Breaking News

Justice Department cracks down on Amazon sellers' DVD pricing plan

Justice Department cracks down on Amazon sellers' DVD pricing plan

The Justice Department has charged three people with a DVD and Blu-ray pricing operation run through the Amazon Marketplace. The men - Morris Sutton, Emmanuel Horizadeh, and Raymond Nouvahian - pleaded guilty yesterday to violating criminal antitrust laws under the Sherman Act for a plan that ran from 2017 to 2019.

Sutton, Horizadeh, and Nauvahian collaborated with each other in several US states (as well as other unnamed parties, at least one of which) to make shoppers pay more for movie discs than Amazon's third-party marketplace storefronts. Can go also convicted). A set of plea agreements provide few more details about the plot, resulting in Sutton selling DVDs and Blu-rays worth at least $360,000 over the course of two years, while Horizadeh and Nauwahian earned at least $1.1 billion. of sale. Took a lakh The conspirators communicated with each other to eliminate competition and raise prices, a legal violation that carries up to 10 years in prison and a $1 million fine.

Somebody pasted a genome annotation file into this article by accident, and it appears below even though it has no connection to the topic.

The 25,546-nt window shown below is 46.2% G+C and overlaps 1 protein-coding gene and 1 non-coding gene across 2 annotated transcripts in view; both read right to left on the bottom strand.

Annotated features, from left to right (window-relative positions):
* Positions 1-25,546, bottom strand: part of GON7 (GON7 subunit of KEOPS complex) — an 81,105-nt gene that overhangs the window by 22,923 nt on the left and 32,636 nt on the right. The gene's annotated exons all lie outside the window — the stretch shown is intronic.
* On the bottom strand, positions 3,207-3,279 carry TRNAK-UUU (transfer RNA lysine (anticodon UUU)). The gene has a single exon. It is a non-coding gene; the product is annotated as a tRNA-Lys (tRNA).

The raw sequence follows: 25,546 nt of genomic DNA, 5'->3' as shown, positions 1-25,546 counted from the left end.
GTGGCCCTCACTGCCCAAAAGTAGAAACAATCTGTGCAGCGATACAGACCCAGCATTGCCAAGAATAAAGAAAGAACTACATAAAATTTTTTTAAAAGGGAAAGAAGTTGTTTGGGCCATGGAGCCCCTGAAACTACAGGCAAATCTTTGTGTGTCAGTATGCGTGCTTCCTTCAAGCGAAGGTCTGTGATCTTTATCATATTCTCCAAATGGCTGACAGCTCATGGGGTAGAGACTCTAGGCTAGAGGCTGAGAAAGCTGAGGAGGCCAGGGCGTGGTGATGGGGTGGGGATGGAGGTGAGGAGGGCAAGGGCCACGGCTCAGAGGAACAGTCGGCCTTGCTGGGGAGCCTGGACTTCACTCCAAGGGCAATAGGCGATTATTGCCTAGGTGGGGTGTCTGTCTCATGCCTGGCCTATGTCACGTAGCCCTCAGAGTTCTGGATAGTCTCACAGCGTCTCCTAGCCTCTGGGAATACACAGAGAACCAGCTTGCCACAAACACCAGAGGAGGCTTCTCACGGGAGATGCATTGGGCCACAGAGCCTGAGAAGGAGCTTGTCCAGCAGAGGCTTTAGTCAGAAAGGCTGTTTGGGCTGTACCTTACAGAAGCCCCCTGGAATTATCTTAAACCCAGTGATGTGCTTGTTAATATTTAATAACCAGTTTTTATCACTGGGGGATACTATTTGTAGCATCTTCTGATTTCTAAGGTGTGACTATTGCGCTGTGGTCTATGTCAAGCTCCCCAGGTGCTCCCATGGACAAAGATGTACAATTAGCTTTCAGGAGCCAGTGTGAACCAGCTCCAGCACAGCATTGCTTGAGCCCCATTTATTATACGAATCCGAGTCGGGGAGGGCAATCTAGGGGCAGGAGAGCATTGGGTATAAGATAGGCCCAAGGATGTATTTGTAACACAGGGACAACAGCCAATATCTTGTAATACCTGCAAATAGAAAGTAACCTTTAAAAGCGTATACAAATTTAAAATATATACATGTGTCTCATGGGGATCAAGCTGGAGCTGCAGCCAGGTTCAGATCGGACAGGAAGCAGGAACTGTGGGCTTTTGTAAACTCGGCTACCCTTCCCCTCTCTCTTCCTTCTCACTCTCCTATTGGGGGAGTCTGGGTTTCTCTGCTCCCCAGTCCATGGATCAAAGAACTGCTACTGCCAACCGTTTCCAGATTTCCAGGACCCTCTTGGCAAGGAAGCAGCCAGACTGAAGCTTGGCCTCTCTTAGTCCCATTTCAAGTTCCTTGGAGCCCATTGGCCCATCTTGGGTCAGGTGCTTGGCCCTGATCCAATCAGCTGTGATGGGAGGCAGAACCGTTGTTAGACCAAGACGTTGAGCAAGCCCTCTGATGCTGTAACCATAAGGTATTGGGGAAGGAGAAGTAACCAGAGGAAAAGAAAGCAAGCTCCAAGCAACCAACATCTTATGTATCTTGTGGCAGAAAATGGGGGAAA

In a statement, Assistant Attorney General Jonathan Cantor called the petition part of a larger commitment to protect competition in online sales. “As US consumers increasingly turn to e-commerce, it is critically important to prevent, detect, and prosecute crimes that prevent fair and open competition in online marketplaces,” Kantor said. "These allegations demonstrate the continued commitment of the Antitrust Division, wherever it may be."

Cantor is known as a prominent critic of the potential Monopoly online platform. Before President Joe Biden was confirmed as head of the antitrust division at the Justice Department, he represented Yelp and Microsoft in cases alleging anti-competitive behavior by Google, and with Federal Trade Commission Chair Lena Khan. Simultaneously, he presided over the government's antitrust investigation. Many of the "Big Tech". "Companies. Amazon's pricing fees show another way for the department to crack down on these platforms' pieces, even if the companies behind them are not directly involved.

No comments